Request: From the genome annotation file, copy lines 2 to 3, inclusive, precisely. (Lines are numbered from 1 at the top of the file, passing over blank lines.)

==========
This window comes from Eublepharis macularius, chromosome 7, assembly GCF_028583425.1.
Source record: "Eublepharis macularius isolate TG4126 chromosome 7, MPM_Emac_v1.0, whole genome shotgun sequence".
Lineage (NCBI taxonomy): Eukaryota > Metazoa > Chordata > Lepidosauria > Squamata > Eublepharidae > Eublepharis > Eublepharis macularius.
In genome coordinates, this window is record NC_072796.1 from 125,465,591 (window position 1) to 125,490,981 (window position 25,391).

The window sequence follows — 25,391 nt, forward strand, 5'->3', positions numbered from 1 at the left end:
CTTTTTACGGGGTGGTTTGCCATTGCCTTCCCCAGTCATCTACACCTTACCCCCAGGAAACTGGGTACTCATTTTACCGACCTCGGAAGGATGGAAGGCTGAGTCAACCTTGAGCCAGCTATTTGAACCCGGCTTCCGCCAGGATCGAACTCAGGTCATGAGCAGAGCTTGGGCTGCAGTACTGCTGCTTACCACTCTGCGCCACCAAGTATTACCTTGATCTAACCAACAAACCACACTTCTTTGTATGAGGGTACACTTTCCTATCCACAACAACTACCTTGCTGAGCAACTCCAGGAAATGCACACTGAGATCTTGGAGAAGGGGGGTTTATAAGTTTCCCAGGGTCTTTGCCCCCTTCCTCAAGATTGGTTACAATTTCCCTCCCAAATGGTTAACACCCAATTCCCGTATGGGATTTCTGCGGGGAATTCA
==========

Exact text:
Source record: "Eublepharis macularius isolate TG4126 chromosome 7, MPM_Emac_v1.0, whole genome shotgun sequence".
Lineage (NCBI taxonomy): Eukaryota > Metazoa > Chordata > Lepidosauria > Squamata > Eublepharidae > Eublepharis > Eublepharis macularius.